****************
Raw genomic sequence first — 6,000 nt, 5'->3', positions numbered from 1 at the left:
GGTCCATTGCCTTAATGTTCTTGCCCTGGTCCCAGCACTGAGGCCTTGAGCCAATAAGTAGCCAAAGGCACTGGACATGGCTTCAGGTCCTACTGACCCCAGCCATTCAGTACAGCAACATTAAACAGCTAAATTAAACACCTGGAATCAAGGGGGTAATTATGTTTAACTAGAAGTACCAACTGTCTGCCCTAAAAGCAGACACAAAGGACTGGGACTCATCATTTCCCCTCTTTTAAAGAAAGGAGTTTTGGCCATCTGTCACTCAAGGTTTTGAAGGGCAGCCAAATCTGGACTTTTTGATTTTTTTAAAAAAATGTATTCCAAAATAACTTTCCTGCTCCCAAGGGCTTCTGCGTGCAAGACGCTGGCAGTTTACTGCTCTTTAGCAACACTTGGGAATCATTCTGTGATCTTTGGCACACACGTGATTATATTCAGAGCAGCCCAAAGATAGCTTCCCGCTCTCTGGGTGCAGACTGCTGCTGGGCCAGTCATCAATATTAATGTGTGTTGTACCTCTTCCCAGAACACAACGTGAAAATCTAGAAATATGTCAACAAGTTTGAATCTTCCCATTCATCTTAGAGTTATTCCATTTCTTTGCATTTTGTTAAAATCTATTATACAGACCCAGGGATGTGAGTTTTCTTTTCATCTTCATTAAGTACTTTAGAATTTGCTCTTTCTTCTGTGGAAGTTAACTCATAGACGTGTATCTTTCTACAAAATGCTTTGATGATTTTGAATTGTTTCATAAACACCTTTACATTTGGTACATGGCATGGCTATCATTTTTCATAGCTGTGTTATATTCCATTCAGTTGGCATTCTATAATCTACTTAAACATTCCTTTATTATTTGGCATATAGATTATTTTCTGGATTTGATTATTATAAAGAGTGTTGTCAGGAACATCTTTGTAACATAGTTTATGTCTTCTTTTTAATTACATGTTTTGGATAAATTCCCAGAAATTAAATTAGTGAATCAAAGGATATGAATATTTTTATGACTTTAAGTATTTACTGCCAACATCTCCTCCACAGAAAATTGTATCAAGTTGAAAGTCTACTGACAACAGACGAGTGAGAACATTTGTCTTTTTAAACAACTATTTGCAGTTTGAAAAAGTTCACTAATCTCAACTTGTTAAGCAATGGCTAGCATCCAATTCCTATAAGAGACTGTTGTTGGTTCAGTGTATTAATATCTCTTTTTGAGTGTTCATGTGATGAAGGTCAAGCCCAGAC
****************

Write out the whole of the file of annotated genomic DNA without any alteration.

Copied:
Raw genomic sequence first — 6,000 nt, 5'->3', positions numbered from 1 at the left:
GGTCCATTGCCTTAATGTTCTTGCCCTGGTCCCAGCACTGAGGCCTTGAGCCAATAAGTAGCCAAAGGCACTGGACATGGCTTCAGGTCCTACTGACCCCAGCCATTCAGTACAGCAACATTAAACAGCTAAATTAAACACCTGGAATCAAGGGGGTAATTATGTTTAACTAGAAGTACCAACTGTCTGCCCTAAAAGCAGACACAAAGGACTGGGACTCATCATTTCCCCTCTTTTAAAGAAAGGAGTTTTGGCCATCTGTCACTCAAGGTTTTGAAGGGCAGCCAAATCTGGACTTTTTGATTTTTTTAAAAAAATGTATTCCAAAATAACTTTCCTGCTCCCAAGGGCTTCTGCGTGCAAGACGCTGGCAGTTTACTGCTCTTTAGCAACACTTGGGAATCATTCTGTGATCTTTGGCACACACGTGATTATATTCAGAGCAGCCCAAAGATAGCTTCCCGCTCTCTGGGTGCAGACTGCTGCTGGGCCAGTCATCAATATTAATGTGTGTTGTACCTCTTCCCAGAACACAACGTGAAAATCTAGAAATATGTCAACAAGTTTGAATCTTCCCATTCATCTTAGAGTTATTCCATTTCTTTGCATTTTGTTAAAATCTATTATACAGACCCAGGGATGTGAGTTTTCTTTTCATCTTCATTAAGTACTTTAGAATTTGCTCTTTCTTCTGTGGAAGTTAACTCATAGACGTGTATCTTTCTACAAAATGCTTTGATGATTTTGAATTGTTTCATAAACACCTTTACATTTGGTACATGGCATGGCTATCATTTTTCATAGCTGTGTTATATTCCATTCAGTTGGCATTCTATAATCTACTTAAACATTCCTTTATTATTTGGCATATAGATTATTTTCTGGATTTGATTATTATAAAGAGTGTTGTCAGGAACATCTTTGTAACATAGTTTATGTCTTCTTTTTAATTACATGTTTTGGATAAATTCCCAGAAATTAAATTAGTGAATCAAAGGATATGAATATTTTTATGACTTTAAGTATTTACTGCCAACATCTCCTCCACAGAAAATTGTATCAAGTTGAAAGTCTACTGACAACAGACGAGTGAGAACATTTGTCTTTTTAAACAACTATTTGCAGTTTGAAAAAGTTCACTAATCTCAACTTGTTAAGCAATGGCTAGCATCCAATTCCTATAAGAGACTGTTGTTGGTTCAGTGTATTAATATCTCTTTTTGAGTGTTCATGTGATGAAGGTCAAGCCCAGAC